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Monday, June 25, 2012

Simple Church Minute 305--holidays


When I started this blog, it was to post transcripts of various little commentaries I had written which I entitled, “Simple Church Minute”, focusing on various truths of following Jesus that have gotten to some degree lost over the centuries because they run contrary to operating church as a corporation with buildings, budgets, salaried and titled leaders, etc.  That was basically done in 2010, in a time frame that would fit a two minutes, with the thought being that they were written for Christian radio.   There is only so many ideas that fit that grouping.  From the book I reviewed last week, the author(s?) brought up an idea that I have, in my mind, considered before, but he/she/they developed the thought better than I or anyone else I have read or heard had.  Therefore, this week, I have a new transcript. 

            Just for note, I believe that in recent weeks, actually getting some of these on radio may be coming closer.

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305—holidays

            My name is Tom; this is Simple Church Minute.

            Recently, I ran across something about following Jesus that I hadn’t considered before.  I imagine most of us have heard the stand up comic one-liner that goes, “I tried being an atheist, but I gave it up. No holidays.”

            Much of what tradition and our society celebrate is not connected with our faith in Jesus, although much of it has had a nominal Christian sugar coating.  In the Old Testament, part of what was established in the Law were the four festivals, but Acts 15 verses 23 to 29 indicate that they, along with most of the Old Covenant law, doesn’t carry over for we, the New Covenant chosen people.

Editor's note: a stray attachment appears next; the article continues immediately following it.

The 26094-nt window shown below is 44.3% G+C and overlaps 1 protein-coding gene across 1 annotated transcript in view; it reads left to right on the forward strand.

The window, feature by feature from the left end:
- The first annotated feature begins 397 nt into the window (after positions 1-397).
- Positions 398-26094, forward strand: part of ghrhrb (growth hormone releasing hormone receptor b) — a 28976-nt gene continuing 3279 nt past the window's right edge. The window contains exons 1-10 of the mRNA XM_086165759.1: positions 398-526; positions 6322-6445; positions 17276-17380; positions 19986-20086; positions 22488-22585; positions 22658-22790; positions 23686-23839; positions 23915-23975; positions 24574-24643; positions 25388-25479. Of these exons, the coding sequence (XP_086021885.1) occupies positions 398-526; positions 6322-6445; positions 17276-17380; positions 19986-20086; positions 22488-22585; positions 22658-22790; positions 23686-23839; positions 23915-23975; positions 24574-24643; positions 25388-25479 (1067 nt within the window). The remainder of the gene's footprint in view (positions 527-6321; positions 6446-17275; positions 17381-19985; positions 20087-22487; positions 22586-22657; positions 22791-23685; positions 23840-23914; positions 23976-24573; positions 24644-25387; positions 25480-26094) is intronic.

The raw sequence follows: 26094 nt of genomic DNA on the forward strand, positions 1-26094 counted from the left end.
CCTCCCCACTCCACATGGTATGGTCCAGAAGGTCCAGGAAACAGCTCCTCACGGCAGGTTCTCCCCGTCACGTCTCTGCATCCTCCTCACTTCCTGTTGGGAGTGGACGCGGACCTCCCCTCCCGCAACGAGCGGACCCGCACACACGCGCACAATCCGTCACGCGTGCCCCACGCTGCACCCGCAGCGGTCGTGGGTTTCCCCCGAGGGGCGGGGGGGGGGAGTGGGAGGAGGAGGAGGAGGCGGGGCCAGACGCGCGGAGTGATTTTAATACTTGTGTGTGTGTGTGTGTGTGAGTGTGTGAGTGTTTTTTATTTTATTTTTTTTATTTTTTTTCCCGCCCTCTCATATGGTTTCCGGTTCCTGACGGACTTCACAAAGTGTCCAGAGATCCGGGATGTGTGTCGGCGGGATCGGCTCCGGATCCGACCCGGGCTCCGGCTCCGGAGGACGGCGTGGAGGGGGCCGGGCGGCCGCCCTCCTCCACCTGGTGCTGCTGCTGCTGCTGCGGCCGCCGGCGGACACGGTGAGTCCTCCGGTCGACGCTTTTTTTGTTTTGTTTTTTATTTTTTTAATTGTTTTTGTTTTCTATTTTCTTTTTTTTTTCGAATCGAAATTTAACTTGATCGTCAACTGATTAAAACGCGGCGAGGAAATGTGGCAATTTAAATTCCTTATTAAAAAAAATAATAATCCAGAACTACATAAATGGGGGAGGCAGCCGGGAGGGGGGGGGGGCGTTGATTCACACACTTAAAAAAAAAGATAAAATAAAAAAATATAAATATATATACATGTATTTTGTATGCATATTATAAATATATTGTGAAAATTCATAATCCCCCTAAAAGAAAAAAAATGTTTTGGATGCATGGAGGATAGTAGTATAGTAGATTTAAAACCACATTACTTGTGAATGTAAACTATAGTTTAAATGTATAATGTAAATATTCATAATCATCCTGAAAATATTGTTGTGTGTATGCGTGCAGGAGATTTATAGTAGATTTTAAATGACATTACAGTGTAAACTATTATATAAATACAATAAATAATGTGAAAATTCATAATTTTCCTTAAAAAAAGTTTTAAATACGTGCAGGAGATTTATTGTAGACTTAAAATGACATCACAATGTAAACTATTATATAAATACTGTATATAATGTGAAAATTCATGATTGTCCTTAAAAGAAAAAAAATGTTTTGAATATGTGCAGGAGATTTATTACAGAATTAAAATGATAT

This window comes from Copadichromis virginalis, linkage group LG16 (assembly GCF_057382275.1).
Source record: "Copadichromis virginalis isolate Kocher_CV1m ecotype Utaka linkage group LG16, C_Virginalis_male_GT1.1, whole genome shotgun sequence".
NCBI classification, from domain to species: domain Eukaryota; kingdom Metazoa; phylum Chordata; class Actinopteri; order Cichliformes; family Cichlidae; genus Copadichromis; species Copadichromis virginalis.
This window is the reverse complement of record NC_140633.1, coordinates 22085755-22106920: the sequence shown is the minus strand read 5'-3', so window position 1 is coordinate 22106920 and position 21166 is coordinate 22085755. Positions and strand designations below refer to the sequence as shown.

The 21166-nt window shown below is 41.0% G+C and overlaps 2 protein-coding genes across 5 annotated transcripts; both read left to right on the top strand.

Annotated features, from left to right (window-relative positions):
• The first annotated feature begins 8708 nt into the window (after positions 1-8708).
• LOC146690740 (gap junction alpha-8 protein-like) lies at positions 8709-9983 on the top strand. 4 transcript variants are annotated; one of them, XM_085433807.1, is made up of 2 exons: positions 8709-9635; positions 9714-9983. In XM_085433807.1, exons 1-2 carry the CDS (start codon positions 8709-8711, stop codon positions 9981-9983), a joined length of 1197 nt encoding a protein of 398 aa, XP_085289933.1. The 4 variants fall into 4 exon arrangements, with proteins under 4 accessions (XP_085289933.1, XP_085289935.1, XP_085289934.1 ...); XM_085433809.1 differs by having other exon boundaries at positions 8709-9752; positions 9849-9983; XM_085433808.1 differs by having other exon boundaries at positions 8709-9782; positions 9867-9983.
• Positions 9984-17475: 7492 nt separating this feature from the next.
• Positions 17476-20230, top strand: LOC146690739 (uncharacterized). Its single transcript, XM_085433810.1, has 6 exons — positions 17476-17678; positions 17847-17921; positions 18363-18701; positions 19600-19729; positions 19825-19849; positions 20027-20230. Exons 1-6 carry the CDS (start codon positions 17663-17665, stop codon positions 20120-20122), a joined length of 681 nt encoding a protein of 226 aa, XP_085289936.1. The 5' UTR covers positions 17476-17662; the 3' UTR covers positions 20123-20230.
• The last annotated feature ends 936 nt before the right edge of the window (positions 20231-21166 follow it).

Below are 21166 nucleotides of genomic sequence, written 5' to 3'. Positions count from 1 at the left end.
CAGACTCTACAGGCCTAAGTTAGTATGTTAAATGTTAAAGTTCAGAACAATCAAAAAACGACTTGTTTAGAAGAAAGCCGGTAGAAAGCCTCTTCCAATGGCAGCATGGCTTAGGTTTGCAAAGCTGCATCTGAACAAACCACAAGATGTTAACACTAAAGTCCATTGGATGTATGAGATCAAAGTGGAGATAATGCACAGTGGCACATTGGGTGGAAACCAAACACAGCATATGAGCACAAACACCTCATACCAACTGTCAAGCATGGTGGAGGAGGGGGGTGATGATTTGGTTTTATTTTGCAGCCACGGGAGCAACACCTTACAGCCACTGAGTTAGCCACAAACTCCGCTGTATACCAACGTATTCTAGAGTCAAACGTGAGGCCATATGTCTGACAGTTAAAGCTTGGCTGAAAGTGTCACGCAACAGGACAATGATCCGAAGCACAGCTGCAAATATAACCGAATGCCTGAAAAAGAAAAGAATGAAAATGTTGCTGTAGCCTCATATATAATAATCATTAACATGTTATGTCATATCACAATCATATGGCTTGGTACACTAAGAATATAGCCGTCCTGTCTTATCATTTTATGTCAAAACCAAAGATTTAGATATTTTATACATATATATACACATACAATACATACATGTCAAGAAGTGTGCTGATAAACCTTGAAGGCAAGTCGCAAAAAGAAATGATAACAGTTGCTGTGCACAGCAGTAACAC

In our society in the U.S., holidays like Flag Day, Memorial Day, the Fourth of July, Labor Day, and Patriot’s Day have a political or social origin.  Christmas came from the Roman pagan holidays of Saturnalia, from December 17 to 24, celebrated with revelry and buying of large amounts of gifts, and December 25, the pagan birthday of the sun.  Easter came from an ancient fertility rite, hence eggs and bunnies as symbols of reproductivity.  Halloween comes from the Druid Day of the Dead.

            Is there a truly Christian holiday?  Yes, there is, but we have been taught by omission to not notice it, and a person who only wishes to be seen by others as a believer, but doesn’t actually want Jesus to be their Lord isn’t going to consider this much to celebrate.  In First Corinthians chapter 5 verses 6 to 8, Paul wrote, Your glorying is not good.  Do you not know that a little leaven leavens the whole lump? Therefore, purge out the old leaven, that you may be a new lump, since you are truly unleavened.  For indeed Christ, our Passover, was sacrificed for us.  Therefore let us keep the feast, not with the old leaven, nor with the leaven of malice and wickedness, but with the unleavened bread of sincerity and truth.

That holiday is today; we celebrate this day by living, by the power of the Holy Spirit, a life of truth.  For the person who has come to follow Jesus, from the moment of receiving Jesus’ salvation, we have entered a spiritual Sabbath rest.  We no longer have to be striving and seeking truth.  As such, we can celebrate each day of this new life by desiring to live to honor Him each and every moment, in honor of the gift He gave us.   

            You can contact me at 757-735-3639 or at simplechurchminute@yahoo.com. I have additional information on this subject on my blog, tevyebird.blogspot.com at the posting of June 25, 2012.


This idea was derived from pages 43-45 and 89-96 of www.heavenreigns.com, Right Here Right Now” (this book is available online, at the website mentioned, for free).  Other scripture references that, as a group, back up that this is a proper interpretation of the scripture quoted are Mt. 6:11, 25, 33-34, Lk. 3:23-24, and Gal. 4:9-11.  Also, while not mentioned by the author I am quoting, I would say Heb. 3:13 also bouilds the case for this concept, that every day a believer lives is a true holiday for celebrating what Jesus gave us.

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